A think-tank has called for the UK’s gender pay laws to be extended to cover ethnicity and disability pay gaps.
The study by the Institute for Public Policy Research, a left-of-centre think-tank, also found that over the past seven years the gender pay gap fell by just 2.3 percentage points.
It concluded that if the gender pay gap continued to close at the pace it has since 2011, it would not be eliminated until 2072.
Under UK government rules introduced last year, companies and public sector organisations with more than 250 employees must publish mean and median gender pay gaps, the proportion of men and women in each quartile pay band, and the differences in average bonuses between genders.
The IPPR said the new regulations had been a “resounding success” but that employers with more than 250 staff should now be required to publish information on a wider range of pay inequalities.
The report called on large employers to publish an annual Fair Pay Report that set out the gender, ethnicity and disability pay gap at the organisation, as well as the internal pay ratio between the chief executive and the average employee.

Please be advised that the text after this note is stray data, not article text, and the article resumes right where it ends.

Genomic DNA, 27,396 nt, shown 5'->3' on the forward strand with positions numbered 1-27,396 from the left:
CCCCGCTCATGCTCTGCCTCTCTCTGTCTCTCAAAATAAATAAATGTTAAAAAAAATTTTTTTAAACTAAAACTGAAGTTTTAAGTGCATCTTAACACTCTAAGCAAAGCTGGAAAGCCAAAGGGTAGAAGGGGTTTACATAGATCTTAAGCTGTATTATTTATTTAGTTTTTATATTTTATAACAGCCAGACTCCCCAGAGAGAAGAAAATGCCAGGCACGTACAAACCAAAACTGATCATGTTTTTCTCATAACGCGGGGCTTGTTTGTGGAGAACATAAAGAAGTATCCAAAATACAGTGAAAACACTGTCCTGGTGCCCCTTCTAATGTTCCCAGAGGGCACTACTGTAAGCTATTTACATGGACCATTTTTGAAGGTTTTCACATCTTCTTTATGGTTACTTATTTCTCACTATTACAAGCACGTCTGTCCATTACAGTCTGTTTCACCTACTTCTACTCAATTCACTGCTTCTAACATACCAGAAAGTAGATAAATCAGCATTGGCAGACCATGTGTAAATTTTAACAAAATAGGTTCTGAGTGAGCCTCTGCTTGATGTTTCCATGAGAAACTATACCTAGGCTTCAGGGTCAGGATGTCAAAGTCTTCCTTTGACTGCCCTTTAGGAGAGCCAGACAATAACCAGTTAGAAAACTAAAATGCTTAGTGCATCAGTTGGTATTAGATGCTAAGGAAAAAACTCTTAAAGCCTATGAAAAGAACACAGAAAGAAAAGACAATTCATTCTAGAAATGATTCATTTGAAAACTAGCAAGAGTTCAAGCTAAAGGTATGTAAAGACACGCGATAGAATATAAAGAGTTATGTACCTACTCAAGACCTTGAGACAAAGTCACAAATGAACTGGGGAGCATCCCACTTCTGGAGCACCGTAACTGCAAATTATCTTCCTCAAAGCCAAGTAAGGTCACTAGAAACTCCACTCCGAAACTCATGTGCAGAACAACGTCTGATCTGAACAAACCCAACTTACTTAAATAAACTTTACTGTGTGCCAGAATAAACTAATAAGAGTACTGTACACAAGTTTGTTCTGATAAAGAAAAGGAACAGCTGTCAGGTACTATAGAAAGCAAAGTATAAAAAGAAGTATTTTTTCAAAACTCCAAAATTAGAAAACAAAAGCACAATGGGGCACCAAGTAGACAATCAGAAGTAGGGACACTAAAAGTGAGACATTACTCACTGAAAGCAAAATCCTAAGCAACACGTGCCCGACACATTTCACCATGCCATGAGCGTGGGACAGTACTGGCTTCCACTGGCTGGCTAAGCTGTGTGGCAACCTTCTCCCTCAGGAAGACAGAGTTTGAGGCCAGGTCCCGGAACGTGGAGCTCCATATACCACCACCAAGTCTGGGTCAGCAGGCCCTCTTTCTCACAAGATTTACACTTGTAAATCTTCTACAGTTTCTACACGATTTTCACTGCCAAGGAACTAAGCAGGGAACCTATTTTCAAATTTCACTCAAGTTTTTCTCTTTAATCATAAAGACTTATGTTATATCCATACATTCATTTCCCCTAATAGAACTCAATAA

The think-tank said the proportion of workers paid below the real living wage should also be reported. The wage is set by the Living Wage Foundation campaign, which sets a minimum hourly rate “independently calculated based on what people need to get by”.
The report said: “The additional burden on employers who already collect pay data for the gender reporting requirements would be small, compared with the radical extension of pay transparency it would produce.”
It added that medium sized companies with 50 to 250 employees should only have to report on the gender pay gap, the proportion of workers below the real Living Wage, and the top to median pay ratio. These businesses should be given until April 2021 to report back.
According to the Office for National Statistics, the gender pay gap has narrowed but there is still a difference of 8.6 per cent between full time workers, and 17.9 per cent for all workers.
“Transparency has driven the gender pay gap up the agenda, and it is spurring employers to act,” said Joe Dromey, senior research fellow at IPPR.
“While transparency will help, it alone will not tackle pay inequality. So we also need to see action from employers and from government to address the structural drivers of inequality.”